Splunk® Enterprise

Search Manual

Quick tips for optimization

The key to fast searching is to limit the data that needs to be pulled from disk to an absolute minimum. Filter the data as early as possible in the search, so that processing is done on the minimum amount of data necessary.

Limit the data from disk

The techniques to limit the amount of data retrieved from disk range from setting a narrow time window, being as specific as possible, and retrieving the smallest number of events necessary.

Narrow the time window

One of the most effective ways to limit the data that is pulled off from disk is to limit the time range. Use the time range picker or specify time modifiers in your search to identify the smallest window of time necessary for your search.

If you need to see data from only the last hour, do not use the default time range of Last 24 hours.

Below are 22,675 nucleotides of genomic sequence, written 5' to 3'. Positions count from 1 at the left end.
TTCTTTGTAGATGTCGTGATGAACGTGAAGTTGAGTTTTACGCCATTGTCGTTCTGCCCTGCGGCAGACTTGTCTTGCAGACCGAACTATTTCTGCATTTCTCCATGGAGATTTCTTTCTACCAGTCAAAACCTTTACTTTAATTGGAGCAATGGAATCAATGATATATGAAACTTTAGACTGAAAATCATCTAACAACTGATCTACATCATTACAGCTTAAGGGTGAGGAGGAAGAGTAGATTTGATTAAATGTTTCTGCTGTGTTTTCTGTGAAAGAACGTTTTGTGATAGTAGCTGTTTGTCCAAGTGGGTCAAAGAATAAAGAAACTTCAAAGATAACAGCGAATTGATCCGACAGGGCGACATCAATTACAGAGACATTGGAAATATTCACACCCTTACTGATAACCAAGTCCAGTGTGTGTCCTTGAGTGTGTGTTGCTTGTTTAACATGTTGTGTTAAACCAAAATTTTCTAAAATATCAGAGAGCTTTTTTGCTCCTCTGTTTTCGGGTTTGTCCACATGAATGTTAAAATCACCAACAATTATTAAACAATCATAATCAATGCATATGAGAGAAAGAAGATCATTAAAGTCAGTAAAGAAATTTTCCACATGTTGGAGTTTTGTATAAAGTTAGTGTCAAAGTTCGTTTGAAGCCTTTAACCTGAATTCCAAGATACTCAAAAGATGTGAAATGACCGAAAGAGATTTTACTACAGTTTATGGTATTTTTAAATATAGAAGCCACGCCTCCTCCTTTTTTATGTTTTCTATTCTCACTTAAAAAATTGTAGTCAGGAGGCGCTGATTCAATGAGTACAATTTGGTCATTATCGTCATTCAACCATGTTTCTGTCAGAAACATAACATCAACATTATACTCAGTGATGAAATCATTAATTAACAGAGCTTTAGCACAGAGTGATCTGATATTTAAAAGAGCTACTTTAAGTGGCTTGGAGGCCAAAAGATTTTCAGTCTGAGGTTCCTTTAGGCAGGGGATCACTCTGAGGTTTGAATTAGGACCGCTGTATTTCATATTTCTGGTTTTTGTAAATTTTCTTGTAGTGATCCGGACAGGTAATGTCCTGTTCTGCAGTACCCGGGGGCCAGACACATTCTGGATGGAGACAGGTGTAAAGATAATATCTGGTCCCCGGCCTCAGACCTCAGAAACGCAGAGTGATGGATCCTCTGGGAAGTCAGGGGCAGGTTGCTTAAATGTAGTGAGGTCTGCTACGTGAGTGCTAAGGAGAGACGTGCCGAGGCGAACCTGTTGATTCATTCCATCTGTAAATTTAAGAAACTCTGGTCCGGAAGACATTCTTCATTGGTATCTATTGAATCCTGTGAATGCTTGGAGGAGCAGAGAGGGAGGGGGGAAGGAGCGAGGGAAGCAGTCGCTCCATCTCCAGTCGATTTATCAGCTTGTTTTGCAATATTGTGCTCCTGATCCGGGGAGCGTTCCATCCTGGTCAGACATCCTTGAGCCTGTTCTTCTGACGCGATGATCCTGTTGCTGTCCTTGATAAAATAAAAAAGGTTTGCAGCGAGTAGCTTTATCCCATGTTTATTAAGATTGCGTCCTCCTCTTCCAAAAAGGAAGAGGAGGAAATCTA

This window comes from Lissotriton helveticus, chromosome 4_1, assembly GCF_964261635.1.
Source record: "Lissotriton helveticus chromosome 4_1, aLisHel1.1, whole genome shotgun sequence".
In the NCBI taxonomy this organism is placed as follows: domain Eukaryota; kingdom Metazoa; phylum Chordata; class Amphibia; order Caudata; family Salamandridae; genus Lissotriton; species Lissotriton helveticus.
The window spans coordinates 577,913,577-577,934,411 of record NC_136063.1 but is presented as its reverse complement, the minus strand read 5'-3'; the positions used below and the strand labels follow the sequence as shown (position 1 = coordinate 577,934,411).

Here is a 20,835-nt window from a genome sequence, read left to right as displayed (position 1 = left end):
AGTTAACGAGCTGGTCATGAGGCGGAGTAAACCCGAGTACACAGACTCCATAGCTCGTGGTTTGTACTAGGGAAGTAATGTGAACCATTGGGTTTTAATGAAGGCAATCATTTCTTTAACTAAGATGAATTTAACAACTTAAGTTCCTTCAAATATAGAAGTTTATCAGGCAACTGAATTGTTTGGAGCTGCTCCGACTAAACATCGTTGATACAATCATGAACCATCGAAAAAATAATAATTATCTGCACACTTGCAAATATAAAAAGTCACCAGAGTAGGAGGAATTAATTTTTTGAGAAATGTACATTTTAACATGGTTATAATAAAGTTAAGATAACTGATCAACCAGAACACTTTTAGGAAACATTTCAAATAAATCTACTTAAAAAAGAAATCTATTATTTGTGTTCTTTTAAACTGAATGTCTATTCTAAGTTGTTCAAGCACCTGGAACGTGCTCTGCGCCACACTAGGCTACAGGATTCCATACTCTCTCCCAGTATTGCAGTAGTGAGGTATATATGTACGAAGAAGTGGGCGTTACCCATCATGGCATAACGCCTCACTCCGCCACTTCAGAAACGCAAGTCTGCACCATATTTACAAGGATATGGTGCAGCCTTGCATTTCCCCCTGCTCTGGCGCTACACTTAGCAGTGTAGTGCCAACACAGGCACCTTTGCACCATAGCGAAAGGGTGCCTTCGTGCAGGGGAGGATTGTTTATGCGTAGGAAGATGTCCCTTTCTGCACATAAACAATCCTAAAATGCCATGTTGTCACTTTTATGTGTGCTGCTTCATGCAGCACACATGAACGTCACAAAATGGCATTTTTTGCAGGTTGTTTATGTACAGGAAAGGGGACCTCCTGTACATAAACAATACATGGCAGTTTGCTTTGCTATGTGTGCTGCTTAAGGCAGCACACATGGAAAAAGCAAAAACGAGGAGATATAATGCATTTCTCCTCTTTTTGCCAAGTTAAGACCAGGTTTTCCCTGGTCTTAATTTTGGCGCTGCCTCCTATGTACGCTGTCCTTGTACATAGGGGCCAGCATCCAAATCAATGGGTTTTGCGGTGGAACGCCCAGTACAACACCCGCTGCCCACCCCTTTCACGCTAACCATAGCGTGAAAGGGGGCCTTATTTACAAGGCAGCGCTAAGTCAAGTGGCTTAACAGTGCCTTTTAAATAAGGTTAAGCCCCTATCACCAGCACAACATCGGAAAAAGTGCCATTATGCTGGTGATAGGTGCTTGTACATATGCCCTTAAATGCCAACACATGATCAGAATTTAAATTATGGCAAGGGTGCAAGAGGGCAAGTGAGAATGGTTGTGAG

If you must use a broad time range, such as Last week or All time, then use other techniques to limit the amount of data retrieved from disk.

Specify the index, source, or source type

Understanding how your data is organized is important to optimizing your searches. Take the time to learn which indexes contain your data, the sources of your data, and the source types. Knowing this information about your data helps you narrow down your searches.

  1. Run the following search.


    This search not optimized, but it does provide an opportunity for you to learn about the data you have access to.

  2. In the Selected fields list, click on each type of field and look at the values for host, source, and sourcetype.
  3. In the Interesting fields list, click on the index field. Look at the names of the indexes that you have access to.